Recent Blogs

Chasing our tales – Richard Holloway review by  Piers Plowright in The Tablet

Chasing our tales – Richard Holloway review by Piers Plowright in The Tablet

“Making Meaning in a Meaningless Universe” - Holloway resigned his bishopric in 2000, declaring himself an “after religious”

Stories We Tell Ourselves RICHARD HOLLOWAY Reading this wise, witty and provocative book, I was haunted by a poem: seventeenth-century Welsh poet and doctor Henry Vaughan’s “Vanity of Spirit”. It begins with a hermit/philosopher, “quite spent with thoughts”, deciding to leave his cell for a bit of fresh air and lie down beside a small spring of water. Here he examines the natural world to see if he can get any of the great answers. He can’t, but “having pass’d / Through all the creatures came at last / To search myself, where I did find / Traces and sounds of a strange kind”. Richard Holloway, former Bishop of Edinburgh and Primus of the Scottish Episcopal Church, is on the same journey in his latest book. Its subtitle is “Making Meaning in a Meaningless Universe”. And his path is shaped by examining the stories humans have told and tell themselves to find that meaning. Religious, mystical, scientific, psychological.

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PCN Newsletter 2nd July 2020

PCN Newsletter 2nd July 2020

Launch of our PCN films I am delighted to let all PCN members know that the five short films commissioned by PCN are now available for you to see! You can access the films by using this website address : https://madeofstories.uk

Alongside the films you will find questions for discussion which groups might want to use, alongside resources such as relevant websites and further reading to encourage you to explore the issues raised by the films in more depth. Thanks to the generosity of PCN members, you are the first to see these films which will be promoted more widely in the coming weeks. Please feel free to let others know of the website link. We do want the films to be viewed by a wide audience! We will shortly have a page on our own PCN website where you can discuss online the films and we would value hearing from you about further resources which you think can be added. The films will also be linked to our Facebook page for those of you who use that particular social media platform for discussion and comment. Made of Stories marks the beginning of our adventures into the film media and we hope that further films might follow. We shall also be working alongside the Student Christian Movement (SCM) in promoting the films to a young audience. We hope the films might be shown and their content discussed by our many PCN groups. Convenors can request a discussion booklet about the stories if the group intends to use the films in its meetings on Zoom or in any other way. Contact me to request a booklet. Finally, we are indebted to the people who volunteered to tell their story and to Shortform, the media company in Manchester, who have produced such professionally executed short films. Adrian Alker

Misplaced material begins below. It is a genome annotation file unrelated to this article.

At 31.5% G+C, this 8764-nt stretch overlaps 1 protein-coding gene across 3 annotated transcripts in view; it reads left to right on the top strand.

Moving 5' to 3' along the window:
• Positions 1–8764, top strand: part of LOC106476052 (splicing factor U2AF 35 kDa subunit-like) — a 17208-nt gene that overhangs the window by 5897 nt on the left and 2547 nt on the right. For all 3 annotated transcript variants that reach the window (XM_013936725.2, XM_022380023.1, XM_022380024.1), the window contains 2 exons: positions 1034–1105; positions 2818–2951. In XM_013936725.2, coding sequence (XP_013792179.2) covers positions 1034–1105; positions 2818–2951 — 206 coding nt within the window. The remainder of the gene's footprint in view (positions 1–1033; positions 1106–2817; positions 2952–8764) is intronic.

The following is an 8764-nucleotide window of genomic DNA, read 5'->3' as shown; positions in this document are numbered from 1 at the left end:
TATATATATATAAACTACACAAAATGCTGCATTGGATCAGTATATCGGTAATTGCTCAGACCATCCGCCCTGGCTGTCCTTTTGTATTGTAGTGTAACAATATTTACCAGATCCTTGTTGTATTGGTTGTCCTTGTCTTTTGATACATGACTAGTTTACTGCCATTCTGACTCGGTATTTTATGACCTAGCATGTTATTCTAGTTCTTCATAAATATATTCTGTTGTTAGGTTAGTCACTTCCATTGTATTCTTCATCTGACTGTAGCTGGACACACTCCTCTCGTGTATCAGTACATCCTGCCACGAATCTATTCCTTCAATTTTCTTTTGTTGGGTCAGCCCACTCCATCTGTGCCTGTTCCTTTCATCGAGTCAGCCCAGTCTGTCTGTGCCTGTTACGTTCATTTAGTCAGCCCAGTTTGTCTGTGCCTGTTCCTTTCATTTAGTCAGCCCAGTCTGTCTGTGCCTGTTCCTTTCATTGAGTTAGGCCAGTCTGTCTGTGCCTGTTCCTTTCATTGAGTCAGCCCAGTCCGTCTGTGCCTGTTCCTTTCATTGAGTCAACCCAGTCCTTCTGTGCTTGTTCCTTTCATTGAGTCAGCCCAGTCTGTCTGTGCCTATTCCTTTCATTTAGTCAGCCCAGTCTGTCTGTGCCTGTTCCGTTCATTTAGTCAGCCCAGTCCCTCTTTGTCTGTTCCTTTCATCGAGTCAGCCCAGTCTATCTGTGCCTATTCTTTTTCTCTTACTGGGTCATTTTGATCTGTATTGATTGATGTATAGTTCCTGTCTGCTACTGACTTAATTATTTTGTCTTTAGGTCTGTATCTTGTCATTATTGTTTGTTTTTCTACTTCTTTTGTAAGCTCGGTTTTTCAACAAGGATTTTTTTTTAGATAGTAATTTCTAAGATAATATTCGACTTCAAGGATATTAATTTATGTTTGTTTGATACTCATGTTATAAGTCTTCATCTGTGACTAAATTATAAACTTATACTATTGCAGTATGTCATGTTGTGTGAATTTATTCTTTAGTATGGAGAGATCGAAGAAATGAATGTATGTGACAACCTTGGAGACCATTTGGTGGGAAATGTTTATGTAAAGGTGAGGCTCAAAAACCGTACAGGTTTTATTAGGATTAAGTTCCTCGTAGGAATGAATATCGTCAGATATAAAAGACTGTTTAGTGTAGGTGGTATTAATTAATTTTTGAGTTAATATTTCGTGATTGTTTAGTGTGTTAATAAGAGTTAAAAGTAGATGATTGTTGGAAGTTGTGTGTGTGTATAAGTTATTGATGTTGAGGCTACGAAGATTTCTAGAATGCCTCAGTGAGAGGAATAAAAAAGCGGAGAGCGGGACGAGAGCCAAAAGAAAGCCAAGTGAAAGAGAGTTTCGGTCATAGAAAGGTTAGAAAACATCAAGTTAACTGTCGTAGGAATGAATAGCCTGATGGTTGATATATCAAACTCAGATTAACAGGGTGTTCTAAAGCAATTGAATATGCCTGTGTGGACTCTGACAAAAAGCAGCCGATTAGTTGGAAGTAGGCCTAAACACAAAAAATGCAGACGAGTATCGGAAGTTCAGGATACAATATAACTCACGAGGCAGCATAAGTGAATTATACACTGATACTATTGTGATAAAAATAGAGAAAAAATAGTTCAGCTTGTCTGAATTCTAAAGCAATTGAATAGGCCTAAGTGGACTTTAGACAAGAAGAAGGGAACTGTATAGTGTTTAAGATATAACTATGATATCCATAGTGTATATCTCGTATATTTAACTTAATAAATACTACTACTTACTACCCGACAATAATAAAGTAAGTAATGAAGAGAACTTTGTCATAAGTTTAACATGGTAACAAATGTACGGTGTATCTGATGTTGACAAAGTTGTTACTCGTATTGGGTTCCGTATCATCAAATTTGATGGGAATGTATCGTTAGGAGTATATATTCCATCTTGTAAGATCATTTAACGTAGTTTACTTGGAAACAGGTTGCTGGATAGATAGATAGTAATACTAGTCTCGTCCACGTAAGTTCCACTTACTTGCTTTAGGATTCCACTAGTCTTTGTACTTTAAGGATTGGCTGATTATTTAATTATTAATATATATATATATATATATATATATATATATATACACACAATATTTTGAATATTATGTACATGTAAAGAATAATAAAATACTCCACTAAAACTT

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A Blessing for a Meeting on Zoom

A Blessing for a Meeting on Zoom

The waving hand, our ecstatic benediction

In the place where eye contact is impossible The silent lexicon of non-verbal cues extinct May this not be the crowd without the wisdom Despite our isolation, our social distance May we give thanks for this awkward digital blessing May we be admitted, May we not be muted May our distorted sound and scrambled words Finally align, May they catch up with our pixelated vision May travelling this unfamiliar landscape Neither lose us, nor completely exhaust us And may our bandwidth always find room For patience, gentleness and the peace that bypasses misunderstanding May every meeting open and close with a poem, A joke or a steadying moment of silence Some brief transfiguration in time, to remind us Of who we were, before all this, And who we may be again May our agenda always be kindness, The waving hand, our ecstatic benediction And may there never be any other business, For ever and ever. Amen Martin Wroe Sent in by Paul Haines, Come-to-Good Local Meeting (from An Krenner Kernewek - The Cornish Friend)
Religious, but not Spiritual

Religious, but not Spiritual

The link between Autism and progressive Christianity

If I had to encapsulate my religious outlook in one sentence, I would invert the oft-cited phrase ‘spiritual, but not religious’ and instead say I am ‘religious, but not spiritual’. I have always had a deep-seated interest in religion, and I love the traditions, community and way of life which Christianity provides. Yet I have always struggled with the supernatural aspects of the faith; I could never grasp the concept of communicating with a God ‘up there’ while humans were ‘down here’. I bounced from church to church, all over the theological spectrum, hoping to finally achieve the ‘personal relationship with Jesus’ everyone else seemed to enjoy.

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The World Post Covid – Climate Change - Adrian Alker, PCN Chair

The World Post Covid – Climate Change - Adrian Alker, PCN Chair

Environmentalists around the world are warning that we cannot afford a carbon rebound

PCN members have been sharing their hopes for our world and our society after we have come through this current pandemic. I have already highlighted two issues which have been raised – the attraction of a universal basic income and the need to value much more the key workers in our country, be it in hospitals and care homes, our supermarket staff, office cleaners, refuse collectors and many others.

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PCN Newsletter 18th June 2020

PCN Newsletter 18th June 2020

The World Post Covid PCN members have been sharing their hopes for our world and our society after we have come through this current pandemic. I have already highlighted two issues which have been raised – the attraction of a universal basic income and the need to value much more the key workers in our country, be it in hospitals and care homes, our supermarket staff, office cleaners, refuse collectors and many others.